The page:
Court battle in blacklist storm.
BRITAIN'S biggest union Unite plans a major legal offensive in the High Court on behalf of blacklisted workers - with dozens in the Birmingham area awaiting the outcome.
The news comes as the Information Commissioner's office (ICO) confirmed that over the next few days a further 1,200 people will get a letter telling them they are on the blacklist. The move by the ICO paves the way for more legal challenges against the blacklisters.
The union announced that it had issued a first tranche of five High Court proceedings against blacklisters with 45 more cases to follow. The construction companies involved include Sir Robert McAlpine Ltd, Balfour Beatty, Crown House Technologies, Skanska, Kier and Laing O'Rourke.
More than 60 per cent of workers on the blacklist were aged between 30 and 50 in the mid-90s, and were mainly active union leaders on construction sites, including 69 from the Birmingham area.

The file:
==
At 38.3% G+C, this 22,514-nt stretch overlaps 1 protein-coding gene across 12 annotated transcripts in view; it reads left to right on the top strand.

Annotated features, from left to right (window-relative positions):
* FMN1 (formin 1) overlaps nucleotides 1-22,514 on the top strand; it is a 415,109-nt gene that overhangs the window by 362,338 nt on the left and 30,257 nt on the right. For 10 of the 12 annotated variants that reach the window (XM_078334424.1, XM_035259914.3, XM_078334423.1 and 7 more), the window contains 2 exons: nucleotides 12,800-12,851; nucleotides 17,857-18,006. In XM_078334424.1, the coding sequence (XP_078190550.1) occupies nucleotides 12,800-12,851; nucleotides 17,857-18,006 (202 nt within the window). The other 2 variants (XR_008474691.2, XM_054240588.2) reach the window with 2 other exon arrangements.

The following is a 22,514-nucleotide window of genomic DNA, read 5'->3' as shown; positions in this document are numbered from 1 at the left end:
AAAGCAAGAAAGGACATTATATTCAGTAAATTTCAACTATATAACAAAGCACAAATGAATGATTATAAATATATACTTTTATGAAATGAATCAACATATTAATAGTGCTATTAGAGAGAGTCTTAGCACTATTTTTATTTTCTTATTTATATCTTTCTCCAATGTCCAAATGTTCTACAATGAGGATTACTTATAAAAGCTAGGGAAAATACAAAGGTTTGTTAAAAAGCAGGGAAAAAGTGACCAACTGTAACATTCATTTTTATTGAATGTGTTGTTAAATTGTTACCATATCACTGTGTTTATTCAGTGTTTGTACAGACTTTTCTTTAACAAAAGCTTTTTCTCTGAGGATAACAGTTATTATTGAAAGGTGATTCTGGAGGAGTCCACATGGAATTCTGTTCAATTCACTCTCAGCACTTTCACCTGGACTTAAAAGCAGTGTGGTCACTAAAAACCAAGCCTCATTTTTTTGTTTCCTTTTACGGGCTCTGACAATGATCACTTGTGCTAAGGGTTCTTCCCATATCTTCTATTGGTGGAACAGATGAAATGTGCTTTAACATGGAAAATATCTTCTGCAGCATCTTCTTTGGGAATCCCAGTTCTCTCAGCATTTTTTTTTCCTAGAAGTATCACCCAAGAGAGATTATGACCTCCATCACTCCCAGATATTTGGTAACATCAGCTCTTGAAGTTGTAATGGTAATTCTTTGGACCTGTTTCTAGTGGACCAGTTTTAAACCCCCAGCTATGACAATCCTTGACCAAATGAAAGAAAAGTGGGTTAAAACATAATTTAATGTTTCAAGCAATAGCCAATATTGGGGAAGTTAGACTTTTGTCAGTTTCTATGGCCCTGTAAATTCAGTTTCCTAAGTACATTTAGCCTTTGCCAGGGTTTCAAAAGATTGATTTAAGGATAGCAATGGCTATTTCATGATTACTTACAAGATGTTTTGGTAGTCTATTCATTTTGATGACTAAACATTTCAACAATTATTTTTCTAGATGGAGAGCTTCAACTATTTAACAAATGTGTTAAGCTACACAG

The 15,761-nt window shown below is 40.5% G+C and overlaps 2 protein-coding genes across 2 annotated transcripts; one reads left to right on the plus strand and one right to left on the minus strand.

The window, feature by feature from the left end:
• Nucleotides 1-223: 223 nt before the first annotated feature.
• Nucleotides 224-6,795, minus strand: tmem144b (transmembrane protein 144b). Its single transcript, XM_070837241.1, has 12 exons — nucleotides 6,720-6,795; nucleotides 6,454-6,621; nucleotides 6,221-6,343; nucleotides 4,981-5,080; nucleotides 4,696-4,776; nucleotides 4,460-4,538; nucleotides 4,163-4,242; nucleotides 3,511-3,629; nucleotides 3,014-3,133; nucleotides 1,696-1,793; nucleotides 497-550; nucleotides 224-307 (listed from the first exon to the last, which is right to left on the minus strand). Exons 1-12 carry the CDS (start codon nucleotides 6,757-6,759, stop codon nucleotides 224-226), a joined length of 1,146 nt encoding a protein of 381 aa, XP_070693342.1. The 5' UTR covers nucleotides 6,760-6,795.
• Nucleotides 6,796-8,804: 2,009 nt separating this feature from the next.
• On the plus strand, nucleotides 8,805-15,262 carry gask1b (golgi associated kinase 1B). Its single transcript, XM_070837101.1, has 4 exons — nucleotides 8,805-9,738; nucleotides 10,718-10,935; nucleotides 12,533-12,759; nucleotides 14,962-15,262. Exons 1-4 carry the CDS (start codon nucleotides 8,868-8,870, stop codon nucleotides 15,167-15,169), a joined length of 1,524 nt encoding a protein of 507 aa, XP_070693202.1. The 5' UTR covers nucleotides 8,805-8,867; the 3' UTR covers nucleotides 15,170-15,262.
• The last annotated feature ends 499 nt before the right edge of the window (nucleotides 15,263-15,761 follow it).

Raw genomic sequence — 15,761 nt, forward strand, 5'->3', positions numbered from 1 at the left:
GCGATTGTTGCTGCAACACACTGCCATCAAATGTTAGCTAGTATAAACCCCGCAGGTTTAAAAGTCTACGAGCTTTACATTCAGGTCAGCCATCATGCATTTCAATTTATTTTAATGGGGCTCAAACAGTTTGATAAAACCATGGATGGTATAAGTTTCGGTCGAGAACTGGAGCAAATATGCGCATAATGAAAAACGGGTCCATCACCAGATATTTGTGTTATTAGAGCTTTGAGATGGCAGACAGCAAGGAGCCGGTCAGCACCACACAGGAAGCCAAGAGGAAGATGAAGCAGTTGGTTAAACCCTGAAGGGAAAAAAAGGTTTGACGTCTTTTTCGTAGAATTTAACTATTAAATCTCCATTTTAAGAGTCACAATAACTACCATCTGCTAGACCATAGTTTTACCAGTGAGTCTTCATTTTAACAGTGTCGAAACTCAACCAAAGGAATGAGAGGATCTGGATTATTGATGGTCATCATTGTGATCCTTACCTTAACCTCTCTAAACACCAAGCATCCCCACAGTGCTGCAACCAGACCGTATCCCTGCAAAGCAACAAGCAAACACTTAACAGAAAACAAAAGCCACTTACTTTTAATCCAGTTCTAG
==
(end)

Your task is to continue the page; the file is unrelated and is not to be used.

Over four years have passed since 44 construction companies were exposed as blacklisters following a raid on the Consulting Association by the Information Commissioner. Protests were this week held across the country, while unions lobby the Westminster and Scottish parliaments. The unions are calling on the construction industry to Own Up, Pay up, Clean Up.
Unite assistant general secretary, Gail Cartmail said: "Unite has launched a major legal offensive in the High Court on behalf of blacklisted workers. The union is preparing to issue a total of 50 cases in the High Court against construction employers including Sir Robert McAlpine Ltd, Balfour Beatty, Crown House Technologies, Skanska, Kier and Laing O'Rourke.
"But this is just the tip of the iceberg now that a further 1,200 people will receive the shocking revelation that they are on the blacklist. A lot more legal cases will follow and we urge Unite members to contact us if they find out they are on the list.
"Unite has already supported numerous blacklisting cases in the courts and at employment tribunals and the union has already succeeded on behalf of many members. Workers need stronger legislation against blacklisting to give the law real teeth."